GWJ Conference Call Episode 128

Conference Call

Resident Evil 5, World of Goo, The Path, Julian Hates Empire: Total War, Gaming on The Fringe, A New Contest!, Your Emails and more!

This week we get back to basics and tackle fringe gaming. Gaming systems vs. environments, how it informs the mainstream and what the future may hold. We're also launching a new contest this week! To win a Steam copy of Empire: Total War just listen to the audio file submitted by TempestBlayze and send your answers to [email protected]! If you want to submit a question or comment call in to our voicemail line at (612) 284-4563.

To contact us, email [email protected]! Send us your thoughts on the show, pressing issues you want to talk about or whatever else is on your mind. You can even send a 30 second audio question or comment (MP3 format please) if you're so inclined. You can also submit a question or comment call in to our voicemail line at (612) 284-4563!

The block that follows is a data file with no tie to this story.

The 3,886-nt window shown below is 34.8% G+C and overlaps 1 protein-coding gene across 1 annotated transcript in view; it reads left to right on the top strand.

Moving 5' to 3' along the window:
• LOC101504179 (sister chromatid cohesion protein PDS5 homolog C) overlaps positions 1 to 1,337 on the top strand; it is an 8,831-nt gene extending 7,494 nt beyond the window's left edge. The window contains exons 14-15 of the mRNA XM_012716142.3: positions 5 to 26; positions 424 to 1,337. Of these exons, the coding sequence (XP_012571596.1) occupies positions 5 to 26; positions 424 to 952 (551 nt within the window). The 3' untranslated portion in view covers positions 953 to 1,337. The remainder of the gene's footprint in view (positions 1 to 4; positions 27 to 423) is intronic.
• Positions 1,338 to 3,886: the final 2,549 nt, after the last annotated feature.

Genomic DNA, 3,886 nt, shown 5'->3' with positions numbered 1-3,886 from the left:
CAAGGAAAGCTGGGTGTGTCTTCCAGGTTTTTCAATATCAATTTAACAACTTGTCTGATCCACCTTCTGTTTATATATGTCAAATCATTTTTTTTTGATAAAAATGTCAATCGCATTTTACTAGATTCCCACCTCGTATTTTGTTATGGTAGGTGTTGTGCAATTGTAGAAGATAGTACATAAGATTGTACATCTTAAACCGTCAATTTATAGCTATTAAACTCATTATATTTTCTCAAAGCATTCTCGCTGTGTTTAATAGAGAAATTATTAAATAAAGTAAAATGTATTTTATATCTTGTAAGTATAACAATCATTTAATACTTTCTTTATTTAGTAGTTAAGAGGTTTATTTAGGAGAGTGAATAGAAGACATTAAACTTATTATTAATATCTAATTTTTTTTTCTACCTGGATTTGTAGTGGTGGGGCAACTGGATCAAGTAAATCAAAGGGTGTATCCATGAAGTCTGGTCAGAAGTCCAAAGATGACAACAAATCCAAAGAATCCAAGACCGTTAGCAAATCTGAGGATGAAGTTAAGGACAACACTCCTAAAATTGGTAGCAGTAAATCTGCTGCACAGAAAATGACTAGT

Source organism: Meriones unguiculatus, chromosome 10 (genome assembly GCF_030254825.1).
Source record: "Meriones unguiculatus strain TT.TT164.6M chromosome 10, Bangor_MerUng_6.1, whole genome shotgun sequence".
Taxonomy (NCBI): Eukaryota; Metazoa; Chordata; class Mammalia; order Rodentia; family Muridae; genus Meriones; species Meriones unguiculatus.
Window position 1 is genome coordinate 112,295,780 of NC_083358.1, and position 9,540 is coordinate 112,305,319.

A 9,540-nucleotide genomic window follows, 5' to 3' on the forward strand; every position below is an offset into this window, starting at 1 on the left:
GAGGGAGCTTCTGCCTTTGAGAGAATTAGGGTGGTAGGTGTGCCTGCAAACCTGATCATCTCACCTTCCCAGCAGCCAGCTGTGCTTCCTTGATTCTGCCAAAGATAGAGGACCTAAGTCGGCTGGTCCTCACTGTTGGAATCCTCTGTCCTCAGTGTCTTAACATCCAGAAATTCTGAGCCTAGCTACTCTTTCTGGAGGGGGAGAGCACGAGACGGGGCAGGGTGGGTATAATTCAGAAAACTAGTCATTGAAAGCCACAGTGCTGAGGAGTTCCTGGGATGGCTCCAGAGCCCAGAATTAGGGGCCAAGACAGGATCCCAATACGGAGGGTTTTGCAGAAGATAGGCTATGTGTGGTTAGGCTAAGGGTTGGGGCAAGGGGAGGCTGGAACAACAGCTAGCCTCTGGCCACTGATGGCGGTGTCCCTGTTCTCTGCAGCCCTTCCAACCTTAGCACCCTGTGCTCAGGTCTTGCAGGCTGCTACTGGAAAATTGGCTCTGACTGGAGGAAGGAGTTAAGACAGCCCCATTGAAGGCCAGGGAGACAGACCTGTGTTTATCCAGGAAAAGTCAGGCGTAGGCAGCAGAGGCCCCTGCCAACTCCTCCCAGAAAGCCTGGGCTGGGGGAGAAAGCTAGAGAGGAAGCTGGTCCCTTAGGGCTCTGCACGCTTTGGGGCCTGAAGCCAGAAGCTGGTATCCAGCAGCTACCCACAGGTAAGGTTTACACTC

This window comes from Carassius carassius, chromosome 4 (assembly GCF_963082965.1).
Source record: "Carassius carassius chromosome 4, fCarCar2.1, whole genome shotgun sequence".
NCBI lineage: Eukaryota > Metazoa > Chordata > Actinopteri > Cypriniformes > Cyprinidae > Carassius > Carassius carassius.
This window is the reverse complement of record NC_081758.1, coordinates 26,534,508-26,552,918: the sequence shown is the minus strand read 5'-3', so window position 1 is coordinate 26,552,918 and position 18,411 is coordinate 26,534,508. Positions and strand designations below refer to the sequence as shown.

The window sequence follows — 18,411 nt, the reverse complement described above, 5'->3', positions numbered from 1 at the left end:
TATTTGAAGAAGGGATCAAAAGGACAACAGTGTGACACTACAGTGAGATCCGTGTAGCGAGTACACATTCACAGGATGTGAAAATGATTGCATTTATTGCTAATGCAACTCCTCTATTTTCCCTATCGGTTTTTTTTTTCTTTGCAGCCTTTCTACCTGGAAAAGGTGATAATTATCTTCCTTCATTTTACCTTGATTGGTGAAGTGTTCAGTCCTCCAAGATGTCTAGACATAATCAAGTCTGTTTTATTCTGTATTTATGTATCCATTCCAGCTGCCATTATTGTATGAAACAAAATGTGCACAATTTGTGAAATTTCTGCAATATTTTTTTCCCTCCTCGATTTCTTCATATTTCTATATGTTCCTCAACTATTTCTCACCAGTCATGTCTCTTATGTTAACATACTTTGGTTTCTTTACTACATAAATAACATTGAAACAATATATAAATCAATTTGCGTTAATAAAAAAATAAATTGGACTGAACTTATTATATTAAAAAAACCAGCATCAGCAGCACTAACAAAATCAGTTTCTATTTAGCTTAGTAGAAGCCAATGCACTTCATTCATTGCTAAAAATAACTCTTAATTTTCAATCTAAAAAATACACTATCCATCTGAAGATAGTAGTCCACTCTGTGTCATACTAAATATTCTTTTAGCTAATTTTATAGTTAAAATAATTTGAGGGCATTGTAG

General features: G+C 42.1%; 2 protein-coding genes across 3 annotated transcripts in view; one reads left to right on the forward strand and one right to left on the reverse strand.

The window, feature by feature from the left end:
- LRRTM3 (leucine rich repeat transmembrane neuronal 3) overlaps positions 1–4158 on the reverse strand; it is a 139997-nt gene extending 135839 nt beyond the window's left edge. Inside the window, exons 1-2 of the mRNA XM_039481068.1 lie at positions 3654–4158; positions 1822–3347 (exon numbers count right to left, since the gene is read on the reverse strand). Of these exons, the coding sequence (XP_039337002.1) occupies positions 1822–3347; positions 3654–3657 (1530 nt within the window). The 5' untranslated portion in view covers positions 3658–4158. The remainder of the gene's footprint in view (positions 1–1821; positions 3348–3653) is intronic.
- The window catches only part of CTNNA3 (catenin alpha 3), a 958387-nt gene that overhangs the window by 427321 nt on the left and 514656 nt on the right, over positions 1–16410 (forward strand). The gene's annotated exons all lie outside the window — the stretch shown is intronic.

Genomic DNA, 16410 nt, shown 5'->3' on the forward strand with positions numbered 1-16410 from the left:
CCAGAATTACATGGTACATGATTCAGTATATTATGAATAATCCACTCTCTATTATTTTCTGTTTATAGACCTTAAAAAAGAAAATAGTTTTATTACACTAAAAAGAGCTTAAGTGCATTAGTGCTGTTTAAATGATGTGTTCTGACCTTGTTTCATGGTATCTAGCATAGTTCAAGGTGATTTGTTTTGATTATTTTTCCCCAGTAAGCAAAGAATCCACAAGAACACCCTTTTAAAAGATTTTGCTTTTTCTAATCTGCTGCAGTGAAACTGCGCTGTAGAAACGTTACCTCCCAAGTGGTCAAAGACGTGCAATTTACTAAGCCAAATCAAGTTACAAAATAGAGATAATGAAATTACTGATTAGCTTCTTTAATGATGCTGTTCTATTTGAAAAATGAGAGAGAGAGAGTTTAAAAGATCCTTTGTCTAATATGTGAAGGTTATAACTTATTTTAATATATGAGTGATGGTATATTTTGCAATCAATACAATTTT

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Show credits

Music credits: 

Intro/Outtro Music - Ian Dorsch, Willowtree Audioworks

REDONE "Parker's Root Beer" - (Eric Carl) - www.sans-concept.com - 0:32:10
"Natural Mother" - For Rest - (Adam Emanon) - www.myspace.com/nonameadam - 0:59:00

Comments

PyromanFO wrote:

For the whole "system vs. environment" thing, I think a much better way to talk about it is with the Taxonomy of Gamers.

As much as I like the New Taxonomy of Gamers (specifically the dismissal of "hardcore vs. casual" altogether), I'm not sure if Krpata's principles are applicable here, since he's primarily focusing on categorizing gamers, and this discussion is still surrounding the games themselves.